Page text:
There’s a lot to place on the positive side of the Obama administration’s cybersecurity ledger.
On the top of most former officials’ lists is a September 2015 agreement between Obama and Chinese President Xi Jinping to halt purely commercial hacking.
Prior to that agreement, former National Security Agency Director Gen. Keith Alexander described Chinese cyber theft of U.S. companies’ trade secrets and intellectual property as “the greatest transfer of wealth in history.” FBI Director James Comey declared there are “two kinds of big companies in the United States … those who’ve been hacked by the Chinese and those who don’t know they’ve been hacked by the Chinese.”
Within months after the agreement, Chinese corporate hacking dropped precipitously, according to U.S. intelligence agencies and private-sector cybersecurity firms. The cyber firm FireEye, which was conducting an average of 35 investigations of Chinese cyber espionage per month for different corporate clients in the years prior to the agreement, is now conducting about 10 such investigations per month, FireEye Chief Technology Officer Grady Summers told Nextgov recently.
That’s just the top of a long list of accomplishments.
DHS built and continually upgraded its Einstein cyber threat detection and prevention system, which now protects more than 90 percent of federal agencies.
The White House issued directives establishing internal government cybersecurity policies and procedures for responding to cyber incidents and attacks.
The National Institute of Standards and Technology established a cybersecurity best practices framework widely adopted by the private sector.
The Defense Department stood up an independent U.S. Cyber Command, with offensive and defensive capabilities, which reached its initial operating stage in October staffed with more than 6,000 cyber warriors.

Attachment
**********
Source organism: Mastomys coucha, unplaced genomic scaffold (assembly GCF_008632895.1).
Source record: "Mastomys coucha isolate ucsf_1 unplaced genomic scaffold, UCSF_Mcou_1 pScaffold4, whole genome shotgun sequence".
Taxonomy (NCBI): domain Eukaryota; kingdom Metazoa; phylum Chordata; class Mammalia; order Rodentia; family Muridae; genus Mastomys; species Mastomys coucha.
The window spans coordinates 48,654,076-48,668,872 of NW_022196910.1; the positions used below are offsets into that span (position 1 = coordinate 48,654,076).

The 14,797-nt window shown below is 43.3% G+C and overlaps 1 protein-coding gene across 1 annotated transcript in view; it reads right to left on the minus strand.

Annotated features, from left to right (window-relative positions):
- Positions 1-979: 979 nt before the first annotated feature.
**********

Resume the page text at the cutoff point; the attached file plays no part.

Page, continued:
The State Department worked with dozens of other nations to establish peacetime norms in cyberspace and to work out how international law applies there.
And the Treasury Department developed a set of cyber-specific sanctions the White House used to punish Russian hackers in December.
The Bad and the Ugly
There were also bad moments, however, that went beyond Putin’s election meddling.
There were breaches of email systems at the White House, State Department and Joint Chiefs of Staff, reportedly committed by Russian government-linked hackers. Hackers reportedly linked to the Chinese government stole sensitive security clearance documents on more than 20 million current and former federal employees and their families from the Office of Personnel Management.
There were also private-sector breaches, led by North Korea’s destructive cyberattack against Sony Pictures Entertainment, but also including major data breaches at Target, J.P. Morgan, Yahoo and the denial-of-service attack against the internet optimization firm Dyn, which knocked websites including Netflix and The New York Times offline for hours.
Disclosures by NSA leaker Edward Snowden fundamentally damaged attempts to cooperate with Silicon Valley on cybersecurity. It also pushed adversaries and some allies toward a narrow and insular view of managing the internet that has made cooperation on cybersecurity significantly more complicated.
Cyber crime against consumers and the private sector did not significantly ebb during the past eight years. Despite a “cyber sprint” to shore up federal networks in the wake of the OPM breach, the government still relies inordinately on outdated technology. And decades-old inefficiencies in government technology acquisition and hiring have not been substantially repaired.